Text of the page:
The human chitinase cDNA has been isolated from a macrophage cDNA library. Macrophages are known to be closely associated with rheumatoid arthritis lesions [Feldman et al., Cell, 85:307-310 (1996)], and macrophage products such as TNF-α are implicated in disease progression. A protein with homology to human chitinase, C-gp39, has been detected in the synovium and cartilage of rheumatoid arthritis patients. While the natural substrate for human chitinase is probably chitin from pathogenic organisms, the enzyme may also exhibit activity on endogenous macromolecules which form the natural extracellular matrix. For example, it has been suggested that hyaluronic acid, a major component of the extracellular matrix, contains a core of chitin oligomers. [Semino el al., Proc. Nat'l Acad. Sci., 93:4548-4553 (1996); Varki, Proc. Nat'l. Acad. Sci., 93:4523-4525 (1996).] Chitinase may therefore be involved in degradation of extracellular matrix in diseases such as rheumatoid arthritis. The role of chitinase may be determined by measuring chitinase levels and/or the effects of chitinase administration or chitinase inhibition in synovial fluid isolated from arthritic joints. Endogenous chitinase levels can be measured by enzymatic assay or with an antibody. Viscosity of synovial fluid can be measured before and after chitinase treatment; a decrease of viscosity associated with chitinase would be consistent with an endogenous chitinase substrate. Modulation of chitinase activity could thereby modulate the progression of joint destruction in rheumatoid arthritis.
Also contemplated by the invention are methods for screening for inhibitors of chitinase activity, which may be useful in the manner described in the preceding paragraph. A method for screening samples to identify agents that inhibit chitinase is reported in, e.g., WO 95/34678 published 21 December 1995.
Other aspects and advantages of the present invention will be understood upon consideration of the following illustrative examples. Example 1 describes the isolation of human chitinase cDNA clones from a human macrophage cDNA library. Example 2 addresses the pattern of chitinase gene expression in various human tissues. Example 3 describes the recombinant expression of the human chitinase gene in prokaryotic cells and purification of the resulting enzyme. Example 4 provides a protocol for the recombinant production of human chitinase in yeast. Example 5 describes the recombinant expression of the human chitinase gene in mammalian cells and purification of the resulting protein. Example 6 describes production of human chitinase polypeptide analogs and fragments by peptide synthesis or recombinant production methods. Example 7 describes production of human chitinase fragments having chitin-binding activity and analogs thereof. Example 8 provides a protocol for generating monoclonal antibodies that are specifically immunoreactive with human chitinase. Example 9 describes an assay for the measurement of chitinase catalytic activity. Example 10 addresses determination of the anti-fungal activity of test drugs in vitro. Example 11 addresses determination of the anti-fungal activity of test drugs in vivo in a mouse model, and Examples 12 through 15 address rabbit models of invasive aspergillosis, disseminated candidiasis, Candida ophthalmitis, and Candida endocarditis.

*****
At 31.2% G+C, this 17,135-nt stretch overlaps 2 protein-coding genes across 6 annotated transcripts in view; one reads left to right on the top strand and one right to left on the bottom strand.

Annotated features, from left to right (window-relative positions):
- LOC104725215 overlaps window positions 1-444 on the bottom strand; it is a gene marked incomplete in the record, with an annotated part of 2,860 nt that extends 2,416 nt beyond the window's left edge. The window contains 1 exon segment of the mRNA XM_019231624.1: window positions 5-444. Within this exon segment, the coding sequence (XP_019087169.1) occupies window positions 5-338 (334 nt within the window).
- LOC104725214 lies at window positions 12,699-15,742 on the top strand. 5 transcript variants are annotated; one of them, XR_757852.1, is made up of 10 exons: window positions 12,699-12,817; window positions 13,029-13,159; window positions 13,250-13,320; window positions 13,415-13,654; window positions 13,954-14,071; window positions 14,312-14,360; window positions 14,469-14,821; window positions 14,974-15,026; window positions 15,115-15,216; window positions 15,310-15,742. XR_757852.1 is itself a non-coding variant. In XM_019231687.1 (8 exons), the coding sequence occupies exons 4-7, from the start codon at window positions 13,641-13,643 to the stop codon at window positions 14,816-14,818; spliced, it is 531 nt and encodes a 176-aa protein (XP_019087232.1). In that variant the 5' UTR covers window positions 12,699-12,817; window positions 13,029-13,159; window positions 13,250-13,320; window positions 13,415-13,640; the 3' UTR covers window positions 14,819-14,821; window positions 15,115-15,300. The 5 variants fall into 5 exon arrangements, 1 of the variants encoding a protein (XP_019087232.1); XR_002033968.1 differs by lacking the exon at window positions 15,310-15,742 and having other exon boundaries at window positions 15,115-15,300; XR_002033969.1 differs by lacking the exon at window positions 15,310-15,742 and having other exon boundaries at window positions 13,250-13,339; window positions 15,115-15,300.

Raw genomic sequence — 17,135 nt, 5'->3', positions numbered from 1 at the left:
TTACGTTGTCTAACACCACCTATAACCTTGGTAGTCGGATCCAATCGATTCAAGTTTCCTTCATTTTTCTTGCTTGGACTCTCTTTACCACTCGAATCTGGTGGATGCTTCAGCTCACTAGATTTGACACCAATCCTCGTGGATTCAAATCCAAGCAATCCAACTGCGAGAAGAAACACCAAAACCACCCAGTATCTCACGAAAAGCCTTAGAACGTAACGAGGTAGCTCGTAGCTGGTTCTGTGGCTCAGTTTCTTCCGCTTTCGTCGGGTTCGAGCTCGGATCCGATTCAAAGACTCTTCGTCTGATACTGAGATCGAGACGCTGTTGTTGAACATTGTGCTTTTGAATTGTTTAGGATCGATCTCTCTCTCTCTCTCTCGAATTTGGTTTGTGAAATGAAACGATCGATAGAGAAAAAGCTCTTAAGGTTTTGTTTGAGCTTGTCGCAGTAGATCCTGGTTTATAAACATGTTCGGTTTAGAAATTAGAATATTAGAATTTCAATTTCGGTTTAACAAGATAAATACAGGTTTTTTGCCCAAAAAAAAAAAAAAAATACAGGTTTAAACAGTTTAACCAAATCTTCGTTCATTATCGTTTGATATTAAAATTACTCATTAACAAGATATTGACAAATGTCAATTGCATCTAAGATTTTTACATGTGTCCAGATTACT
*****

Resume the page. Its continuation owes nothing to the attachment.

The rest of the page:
A cDNA library was prepared from peripheral blood monocyte-derived macrophages as described in Tjoelker et al., Nature, 374:549-552 (1995). Clones from the library were randomly chosen and plasmid DNA was purified from individual clones. The sequence of approximately 300 to 500 bases from the end of DNA from each clone was determined on an automated sequencer (Model 373, Applied Biosystems, Foster City, Calif.) using primer JHSP6, which hybridizes to the plasmid vector pRc/CMV (Invitrogen, San Diego, Calif.) adjacent to the cDNA cloning site:
JHSP6: 5'-GACACTATAGAATAGGGC-3' (SEQ ID NO: 5)
The nucleotide and deduced amino acid sequence of these cDNA clones were compared to sequences in nucleotide and peptide sequence databases to determine similarity to known genes. Sequence comparisons were performed by the BLAST Network Service of the National Center for Biotechnology Information using the alignment algorithm of Altschul et al., J. Mol. Biol., 215:403-410 (1990). Clone MO-911 exhibited significant homology to several different sequences, including mouse macrophage secretory protein YM-1 precursor (Genbank accession no. M94584), human cartilage gp-39 (Hakala et al., supra), oviductal glycoprotein from sheep, cow, and humans (DeSouza et al., supra), and chitinases from parasite (Oncocerca, Genbank accession no. U14639), wasp (Chelonus, Genbank accession no. U10422), plant (Nicotiana, Genbank accession no. X77111), and bacteria (Serratia, Genbank accession no. Z36295); its highest observed homology was to mammalian genes that encoded proteins with chitinase homology but no demonstrated chitinase activity. Further sequence analysis of MO-911 suggested that it contained a portion of the coding region for a human chitinase homolog.